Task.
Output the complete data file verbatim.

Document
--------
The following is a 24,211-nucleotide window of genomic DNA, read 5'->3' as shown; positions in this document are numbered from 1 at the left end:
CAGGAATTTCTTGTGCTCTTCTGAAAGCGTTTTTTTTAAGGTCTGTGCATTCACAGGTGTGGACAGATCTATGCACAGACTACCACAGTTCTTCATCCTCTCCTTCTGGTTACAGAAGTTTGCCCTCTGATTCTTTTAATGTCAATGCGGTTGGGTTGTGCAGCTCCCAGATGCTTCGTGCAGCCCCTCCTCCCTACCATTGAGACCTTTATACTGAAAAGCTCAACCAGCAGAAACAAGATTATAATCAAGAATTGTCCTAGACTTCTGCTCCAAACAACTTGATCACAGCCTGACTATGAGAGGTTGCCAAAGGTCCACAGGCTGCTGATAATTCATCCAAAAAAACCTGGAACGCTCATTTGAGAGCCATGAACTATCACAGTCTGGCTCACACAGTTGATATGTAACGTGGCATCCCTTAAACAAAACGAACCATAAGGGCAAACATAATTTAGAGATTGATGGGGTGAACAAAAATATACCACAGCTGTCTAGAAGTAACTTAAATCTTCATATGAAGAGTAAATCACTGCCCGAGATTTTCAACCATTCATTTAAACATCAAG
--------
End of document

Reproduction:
The following is a 24,211-nucleotide window of genomic DNA, read 5'->3' as shown; positions in this document are numbered from 1 at the left end:
CAGGAATTTCTTGTGCTCTTCTGAAAGCGTTTTTTTTAAGGTCTGTGCATTCACAGGTGTGGACAGATCTATGCACAGACTACCACAGTTCTTCATCCTCTCCTTCTGGTTACAGAAGTTTGCCCTCTGATTCTTTTAATGTCAATGCGGTTGGGTTGTGCAGCTCCCAGATGCTTCGTGCAGCCCCTCCTCCCTACCATTGAGACCTTTATACTGAAAAGCTCAACCAGCAGAAACAAGATTATAATCAAGAATTGTCCTAGACTTCTGCTCCAAACAACTTGATCACAGCCTGACTATGAGAGGTTGCCAAAGGTCCACAGGCTGCTGATAATTCATCCAAAAAAACCTGGAACGCTCATTTGAGAGCCATGAACTATCACAGTCTGGCTCACACAGTTGATATGTAACGTGGCATCCCTTAAACAAAACGAACCATAAGGGCAAACATAATTTAGAGATTGATGGGGTGAACAAAAATATACCACAGCTGTCTAGAAGTAACTTAAATCTTCATATGAAGAGTAAATCACTGCCCGAGATTTTCAACCATTCATTTAAACATCAAG